Nationwide Bus Tour Takes Aim at HIV/AIDS in Africa
July 21, 2006
Two years ago, Maryland native Nathanial Elliott, now 18, helped spark the Living Hope Bus Tour, which is traveling across the United States to raise awareness among young people about the HIV/AIDS epidemic in Africa. "Having a passion in life gives you direction," Elliott said.
Elliott and four other young men spoke Tuesday at the Omaha Home for Boys to a crowd of about 75. The event was sponsored by the Omaha chapter of the ONE Campaign, a national effort to petition the US government to allocate an additional 1 percent of the federal budget toward providing the basics of health, education, clean water and food to poor countries.
After various international travels and learning that about 40 million people in the world have HIV, most of them living in Africa, Elliott got the idea for the tour. The others traveling with Elliott -- Scott Brookens, 18; Derick Henderson, 23; Chris Franklin, 21; and Tommy Frankovich, 17 -- were recruited through an application process. They are traveling in a donated, renovated school bus.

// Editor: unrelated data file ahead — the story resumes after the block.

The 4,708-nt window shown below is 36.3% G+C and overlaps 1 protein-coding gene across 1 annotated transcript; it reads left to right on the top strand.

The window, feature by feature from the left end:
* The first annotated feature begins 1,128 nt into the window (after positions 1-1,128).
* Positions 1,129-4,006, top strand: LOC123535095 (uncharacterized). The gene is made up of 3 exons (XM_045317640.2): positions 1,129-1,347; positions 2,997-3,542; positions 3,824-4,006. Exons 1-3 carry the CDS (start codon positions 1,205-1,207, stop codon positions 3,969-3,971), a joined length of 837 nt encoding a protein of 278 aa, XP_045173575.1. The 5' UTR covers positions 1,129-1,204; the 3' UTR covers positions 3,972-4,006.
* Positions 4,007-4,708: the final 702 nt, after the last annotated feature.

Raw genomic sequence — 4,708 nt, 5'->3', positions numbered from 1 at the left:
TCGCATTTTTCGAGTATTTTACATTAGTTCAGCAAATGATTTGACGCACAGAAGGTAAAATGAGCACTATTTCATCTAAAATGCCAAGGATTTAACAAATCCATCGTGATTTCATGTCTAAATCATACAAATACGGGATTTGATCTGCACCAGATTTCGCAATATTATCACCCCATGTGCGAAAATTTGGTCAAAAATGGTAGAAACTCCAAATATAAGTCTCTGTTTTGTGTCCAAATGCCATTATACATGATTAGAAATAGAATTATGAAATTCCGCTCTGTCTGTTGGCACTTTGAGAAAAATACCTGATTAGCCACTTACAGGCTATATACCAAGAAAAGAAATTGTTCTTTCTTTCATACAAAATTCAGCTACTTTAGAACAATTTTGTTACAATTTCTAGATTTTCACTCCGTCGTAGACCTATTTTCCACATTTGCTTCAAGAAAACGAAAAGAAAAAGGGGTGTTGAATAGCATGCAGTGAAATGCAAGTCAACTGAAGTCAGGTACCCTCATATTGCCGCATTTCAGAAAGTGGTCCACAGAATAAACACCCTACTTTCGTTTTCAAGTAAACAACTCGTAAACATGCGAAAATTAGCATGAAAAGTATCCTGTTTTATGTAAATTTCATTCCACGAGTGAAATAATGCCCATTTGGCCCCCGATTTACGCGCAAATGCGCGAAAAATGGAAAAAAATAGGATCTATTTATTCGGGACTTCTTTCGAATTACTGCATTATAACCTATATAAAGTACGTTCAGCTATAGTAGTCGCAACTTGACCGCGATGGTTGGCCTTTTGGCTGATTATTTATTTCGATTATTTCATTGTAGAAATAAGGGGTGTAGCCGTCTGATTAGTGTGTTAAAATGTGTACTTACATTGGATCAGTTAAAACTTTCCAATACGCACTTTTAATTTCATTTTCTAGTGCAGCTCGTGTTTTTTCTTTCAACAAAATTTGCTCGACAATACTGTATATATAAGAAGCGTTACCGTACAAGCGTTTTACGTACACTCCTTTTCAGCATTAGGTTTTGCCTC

After fundraising and gathering donations, the young men began the tour in Baltimore on June 10; the tour ends in Seattle on August 16. World Vision, a Christian relief and development organization, is sponsoring the tour. Speaking to churches and various organizations, the tour participants hope to raise $250,000 to help build schools in Zambia for HIV/AIDS orphans.
"We aren't just trying to have a good time," Elliott said. "We are on a mission to change the world."
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This article was provided by CDC National Prevention Information Network. It is a part of the publication CDC HIV/Hepatitis/STD/TB Prevention News Update.